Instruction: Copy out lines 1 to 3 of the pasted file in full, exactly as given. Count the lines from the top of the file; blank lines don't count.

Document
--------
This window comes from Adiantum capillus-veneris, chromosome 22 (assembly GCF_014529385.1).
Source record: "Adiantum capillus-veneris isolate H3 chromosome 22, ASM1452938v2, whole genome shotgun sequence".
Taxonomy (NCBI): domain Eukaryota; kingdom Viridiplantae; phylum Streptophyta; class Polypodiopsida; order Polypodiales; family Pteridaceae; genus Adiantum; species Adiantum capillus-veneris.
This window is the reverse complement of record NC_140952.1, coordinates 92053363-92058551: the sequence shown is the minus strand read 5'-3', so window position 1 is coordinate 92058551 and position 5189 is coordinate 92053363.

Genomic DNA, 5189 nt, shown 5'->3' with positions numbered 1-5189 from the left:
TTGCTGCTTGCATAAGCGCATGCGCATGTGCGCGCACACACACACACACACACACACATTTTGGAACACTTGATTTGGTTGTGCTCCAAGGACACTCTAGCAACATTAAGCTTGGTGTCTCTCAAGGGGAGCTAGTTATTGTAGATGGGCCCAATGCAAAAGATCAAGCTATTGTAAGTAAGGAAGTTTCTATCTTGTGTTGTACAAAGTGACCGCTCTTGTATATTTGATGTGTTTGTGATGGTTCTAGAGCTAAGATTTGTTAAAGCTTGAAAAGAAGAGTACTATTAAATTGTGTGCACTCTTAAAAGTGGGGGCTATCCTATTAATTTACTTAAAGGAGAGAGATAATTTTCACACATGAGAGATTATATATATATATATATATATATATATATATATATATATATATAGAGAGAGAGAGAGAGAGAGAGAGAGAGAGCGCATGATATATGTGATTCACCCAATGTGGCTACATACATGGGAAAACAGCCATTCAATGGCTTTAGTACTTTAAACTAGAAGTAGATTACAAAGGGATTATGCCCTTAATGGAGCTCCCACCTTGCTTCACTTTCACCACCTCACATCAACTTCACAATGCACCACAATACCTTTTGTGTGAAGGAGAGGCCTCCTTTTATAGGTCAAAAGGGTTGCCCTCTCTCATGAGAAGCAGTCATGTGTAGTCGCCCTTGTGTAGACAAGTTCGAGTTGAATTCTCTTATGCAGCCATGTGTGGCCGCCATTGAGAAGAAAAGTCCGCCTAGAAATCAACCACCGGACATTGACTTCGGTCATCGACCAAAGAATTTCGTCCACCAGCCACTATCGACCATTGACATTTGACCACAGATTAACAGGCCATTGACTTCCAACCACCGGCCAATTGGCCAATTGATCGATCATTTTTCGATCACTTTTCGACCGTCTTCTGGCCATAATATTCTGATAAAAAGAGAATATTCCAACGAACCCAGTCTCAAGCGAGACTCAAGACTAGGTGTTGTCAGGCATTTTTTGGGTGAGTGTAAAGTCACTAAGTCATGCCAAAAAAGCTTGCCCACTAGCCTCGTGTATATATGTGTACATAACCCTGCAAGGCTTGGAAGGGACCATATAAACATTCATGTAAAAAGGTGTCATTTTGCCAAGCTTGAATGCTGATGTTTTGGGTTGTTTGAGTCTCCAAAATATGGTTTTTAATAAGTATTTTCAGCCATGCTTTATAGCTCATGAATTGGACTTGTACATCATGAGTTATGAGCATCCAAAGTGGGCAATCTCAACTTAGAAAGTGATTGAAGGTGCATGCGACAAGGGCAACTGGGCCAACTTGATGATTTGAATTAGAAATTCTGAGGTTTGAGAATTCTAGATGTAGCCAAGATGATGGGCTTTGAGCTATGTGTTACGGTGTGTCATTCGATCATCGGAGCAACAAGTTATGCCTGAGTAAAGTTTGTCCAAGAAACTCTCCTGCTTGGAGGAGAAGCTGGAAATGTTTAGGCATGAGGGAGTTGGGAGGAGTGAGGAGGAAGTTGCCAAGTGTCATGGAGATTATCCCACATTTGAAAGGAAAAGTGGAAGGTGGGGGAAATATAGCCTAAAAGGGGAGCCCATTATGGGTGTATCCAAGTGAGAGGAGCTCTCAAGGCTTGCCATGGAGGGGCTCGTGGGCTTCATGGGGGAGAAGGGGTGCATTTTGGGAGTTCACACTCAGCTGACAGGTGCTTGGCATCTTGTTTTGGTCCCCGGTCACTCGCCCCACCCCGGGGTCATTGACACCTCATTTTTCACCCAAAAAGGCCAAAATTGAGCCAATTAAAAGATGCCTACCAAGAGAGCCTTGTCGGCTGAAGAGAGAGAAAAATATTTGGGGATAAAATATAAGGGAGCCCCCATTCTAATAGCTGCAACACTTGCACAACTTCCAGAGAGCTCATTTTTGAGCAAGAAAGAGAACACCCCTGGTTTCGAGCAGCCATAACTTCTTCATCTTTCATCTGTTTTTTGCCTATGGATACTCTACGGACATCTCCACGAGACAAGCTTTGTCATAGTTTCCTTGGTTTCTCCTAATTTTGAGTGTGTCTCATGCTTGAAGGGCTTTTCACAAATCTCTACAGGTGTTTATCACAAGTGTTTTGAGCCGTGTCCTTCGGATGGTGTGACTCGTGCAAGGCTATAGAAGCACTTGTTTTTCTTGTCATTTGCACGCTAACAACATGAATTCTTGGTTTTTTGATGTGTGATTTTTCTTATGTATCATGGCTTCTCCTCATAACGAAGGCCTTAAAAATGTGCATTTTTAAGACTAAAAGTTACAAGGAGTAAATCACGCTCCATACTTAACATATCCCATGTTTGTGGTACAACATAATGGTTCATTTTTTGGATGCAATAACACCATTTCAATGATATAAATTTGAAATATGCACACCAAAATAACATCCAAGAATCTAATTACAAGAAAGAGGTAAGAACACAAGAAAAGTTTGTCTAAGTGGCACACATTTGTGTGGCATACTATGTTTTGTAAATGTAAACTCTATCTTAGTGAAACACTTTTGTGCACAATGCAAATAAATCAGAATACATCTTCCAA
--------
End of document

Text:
This window comes from Adiantum capillus-veneris, chromosome 22 (assembly GCF_014529385.1).
Source record: "Adiantum capillus-veneris isolate H3 chromosome 22, ASM1452938v2, whole genome shotgun sequence".
Taxonomy (NCBI): domain Eukaryota; kingdom Viridiplantae; phylum Streptophyta; class Polypodiopsida; order Polypodiales; family Pteridaceae; genus Adiantum; species Adiantum capillus-veneris.